MDMA-assisted therapy for PTSD shows promising results

MDMA-assisted therapy for PTSD shows promising results

Can psychedelic therapy help treat PTSD?

Can psychedelic therapy help treat PTSD? 02: 11

Devastated by post-traumatic stress disorder, Jonathan Lubecky tried to take his own life in 2006. 

“I put a loaded nine-millimeter to my temple, and I pulled the trigger,” he said. “That was the first suicide attempt that I had. I’ve had a total of five.”

After his last attempt in 2013, the Iraq War veteran began participating in a clinical trial of MDMA — the active ingredient in ecstasy — during sessions with specially trained therapists. 

“MDMA mutes the amygdala, which is your fight or flight response,” Lubecky said. “Your emotions stay in this happy medium range that they need to be in for the therapy to work.” 

Lubecky says he’s now living a life free from PTSD. 

“I feel normal again,” Lubecky said. “My world changed. This therapy is the sole reason that my son has a father instead of a folded flag.” 

Research organization MAPS Public Benefit Corporation first began clinical trials of MDMA for PTSD in 2003. It announced the findings of its latest trials this month.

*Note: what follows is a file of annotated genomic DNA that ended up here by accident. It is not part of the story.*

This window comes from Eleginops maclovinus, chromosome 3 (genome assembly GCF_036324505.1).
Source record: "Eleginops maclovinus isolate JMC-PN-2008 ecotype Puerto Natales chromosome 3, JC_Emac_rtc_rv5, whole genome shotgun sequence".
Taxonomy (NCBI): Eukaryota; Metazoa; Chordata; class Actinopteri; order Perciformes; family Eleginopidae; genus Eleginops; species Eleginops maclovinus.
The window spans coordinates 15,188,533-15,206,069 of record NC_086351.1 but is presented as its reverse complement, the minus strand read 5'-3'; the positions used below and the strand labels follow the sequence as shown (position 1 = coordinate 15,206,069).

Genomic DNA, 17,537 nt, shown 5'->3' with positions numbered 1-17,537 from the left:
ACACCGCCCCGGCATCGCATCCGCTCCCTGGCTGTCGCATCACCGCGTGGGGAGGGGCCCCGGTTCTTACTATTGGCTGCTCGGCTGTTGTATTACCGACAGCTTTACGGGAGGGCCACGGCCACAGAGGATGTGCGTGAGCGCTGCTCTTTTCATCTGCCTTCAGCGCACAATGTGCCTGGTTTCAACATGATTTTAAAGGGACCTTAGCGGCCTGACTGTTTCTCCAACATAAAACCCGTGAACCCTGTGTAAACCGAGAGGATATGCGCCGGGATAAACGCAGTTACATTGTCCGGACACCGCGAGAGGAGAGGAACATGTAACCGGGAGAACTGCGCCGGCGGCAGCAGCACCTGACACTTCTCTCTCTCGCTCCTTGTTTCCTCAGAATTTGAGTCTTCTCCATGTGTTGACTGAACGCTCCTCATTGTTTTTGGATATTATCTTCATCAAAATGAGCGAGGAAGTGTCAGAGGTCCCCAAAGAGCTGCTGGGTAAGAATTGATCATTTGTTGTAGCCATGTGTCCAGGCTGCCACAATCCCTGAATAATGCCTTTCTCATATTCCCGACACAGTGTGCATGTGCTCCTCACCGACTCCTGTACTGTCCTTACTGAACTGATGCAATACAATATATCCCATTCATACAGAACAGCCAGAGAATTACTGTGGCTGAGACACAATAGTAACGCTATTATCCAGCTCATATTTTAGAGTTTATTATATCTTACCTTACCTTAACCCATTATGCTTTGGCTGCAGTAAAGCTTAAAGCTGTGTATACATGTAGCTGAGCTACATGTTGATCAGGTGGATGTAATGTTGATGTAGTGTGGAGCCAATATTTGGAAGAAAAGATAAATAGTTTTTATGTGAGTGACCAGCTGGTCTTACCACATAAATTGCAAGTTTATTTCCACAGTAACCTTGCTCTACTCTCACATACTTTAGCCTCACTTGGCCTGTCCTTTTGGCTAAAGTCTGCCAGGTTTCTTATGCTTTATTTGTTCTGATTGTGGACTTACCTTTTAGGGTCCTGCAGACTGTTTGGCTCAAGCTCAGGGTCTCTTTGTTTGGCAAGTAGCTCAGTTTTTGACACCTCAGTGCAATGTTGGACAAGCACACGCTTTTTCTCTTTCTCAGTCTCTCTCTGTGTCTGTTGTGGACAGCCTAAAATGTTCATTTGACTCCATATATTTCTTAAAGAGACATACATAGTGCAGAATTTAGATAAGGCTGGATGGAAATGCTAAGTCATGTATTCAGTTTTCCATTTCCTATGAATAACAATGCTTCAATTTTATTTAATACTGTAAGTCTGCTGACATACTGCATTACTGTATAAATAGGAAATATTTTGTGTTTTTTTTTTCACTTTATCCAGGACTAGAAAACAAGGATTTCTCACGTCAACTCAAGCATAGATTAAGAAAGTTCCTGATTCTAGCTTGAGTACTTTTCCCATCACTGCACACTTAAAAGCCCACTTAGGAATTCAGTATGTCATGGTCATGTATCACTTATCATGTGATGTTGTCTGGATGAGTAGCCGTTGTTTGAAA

“88% of the people, had clinically significant decrease in their PTSD symptoms,” said MAPS PBC CEO Amy Emerson. “67% of them lost their PTSD diagnosis.” 

MAPS PBC plans to submit its latest results for publication, and, later this year, ask the Food and Drug Administration to approve MDMA as a prescription medication, in combination with therapy. 

In response to potential backlash over the use of ecstasy, a lead researcher in the study said it is being administered in a controlled environment. 

“It’s being administered in a very particular manner by people that are quite well trained,” said Jennifer Mitchell, MAPS PBC principal investigator, and a professor at the University of California, San Francisco. “We are not suggesting that anyone try this on their own at home, in their living room.” 

Lubecky is finishing his third humanitarian mission to Ukraine after undergoing the treatment. 

“Everyone said PTSD can’t be cured,” he said. “I’m living proof that that isn’t true.” 

If you or someone you know is in emotional distress or suicidal crisis, call the Suicide & Crisis Lifeline at 988, or 1-800-273-TALK (8255).

Service members, veterans and their friends and family who need help can also call the Military Crisis Line at 800-273-8255 (press 1 for assistance), or text 838255. The Veterans Crisis Line is 800-273-8255. 

Jon LaPook


Dr. Jonathan LaPook is the chief medical correspondent for CBS News.

Thanks for reading CBS NEWS.

Create your free account or log in
for more features.

Please enter email address to continue

Please enter valid email address to continue